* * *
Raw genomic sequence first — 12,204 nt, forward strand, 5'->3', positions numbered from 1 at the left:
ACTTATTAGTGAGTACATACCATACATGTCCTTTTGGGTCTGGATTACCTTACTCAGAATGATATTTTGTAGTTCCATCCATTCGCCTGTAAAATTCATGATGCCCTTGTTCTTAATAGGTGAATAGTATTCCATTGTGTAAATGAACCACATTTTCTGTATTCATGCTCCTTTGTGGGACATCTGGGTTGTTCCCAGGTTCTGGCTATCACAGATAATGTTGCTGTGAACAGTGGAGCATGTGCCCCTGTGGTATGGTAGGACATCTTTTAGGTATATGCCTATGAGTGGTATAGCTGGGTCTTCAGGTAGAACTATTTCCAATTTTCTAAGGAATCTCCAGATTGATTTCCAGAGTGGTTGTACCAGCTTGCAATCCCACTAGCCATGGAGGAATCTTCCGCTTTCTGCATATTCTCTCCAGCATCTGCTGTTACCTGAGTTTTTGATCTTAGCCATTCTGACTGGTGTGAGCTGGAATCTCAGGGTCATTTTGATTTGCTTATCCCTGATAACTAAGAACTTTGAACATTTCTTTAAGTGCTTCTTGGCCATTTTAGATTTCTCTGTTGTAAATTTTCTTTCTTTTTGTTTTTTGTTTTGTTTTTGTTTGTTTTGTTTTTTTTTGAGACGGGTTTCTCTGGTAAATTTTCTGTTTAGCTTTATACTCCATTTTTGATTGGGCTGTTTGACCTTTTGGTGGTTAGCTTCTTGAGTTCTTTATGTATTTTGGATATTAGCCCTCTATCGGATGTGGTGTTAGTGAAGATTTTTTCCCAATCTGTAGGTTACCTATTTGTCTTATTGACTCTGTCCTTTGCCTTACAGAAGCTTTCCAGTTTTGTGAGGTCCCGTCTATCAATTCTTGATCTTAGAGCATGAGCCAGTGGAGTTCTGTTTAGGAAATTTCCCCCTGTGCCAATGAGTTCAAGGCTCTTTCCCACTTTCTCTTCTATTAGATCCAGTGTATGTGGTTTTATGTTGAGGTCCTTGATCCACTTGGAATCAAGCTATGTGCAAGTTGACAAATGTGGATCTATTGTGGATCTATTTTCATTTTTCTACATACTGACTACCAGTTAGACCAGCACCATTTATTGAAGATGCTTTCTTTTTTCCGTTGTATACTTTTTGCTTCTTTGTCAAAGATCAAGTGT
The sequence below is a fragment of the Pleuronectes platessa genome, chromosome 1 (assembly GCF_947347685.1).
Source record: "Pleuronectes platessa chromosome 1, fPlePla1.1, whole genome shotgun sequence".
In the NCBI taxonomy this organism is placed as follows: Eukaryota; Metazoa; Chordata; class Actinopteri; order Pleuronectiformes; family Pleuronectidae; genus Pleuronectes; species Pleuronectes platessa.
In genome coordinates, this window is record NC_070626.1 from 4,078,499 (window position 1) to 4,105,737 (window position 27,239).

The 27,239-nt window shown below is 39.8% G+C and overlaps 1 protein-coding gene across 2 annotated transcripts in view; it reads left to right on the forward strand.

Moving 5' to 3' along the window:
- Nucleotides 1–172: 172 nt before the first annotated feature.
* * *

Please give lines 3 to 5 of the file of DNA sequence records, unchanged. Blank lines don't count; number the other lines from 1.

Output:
The sequence below is a fragment of the Pleuronectes platessa genome, chromosome 1 (assembly GCF_947347685.1).
Source record: "Pleuronectes platessa chromosome 1, fPlePla1.1, whole genome shotgun sequence".
In the NCBI taxonomy this organism is placed as follows: Eukaryota; Metazoa; Chordata; class Actinopteri; order Pleuronectiformes; family Pleuronectidae; genus Pleuronectes; species Pleuronectes platessa.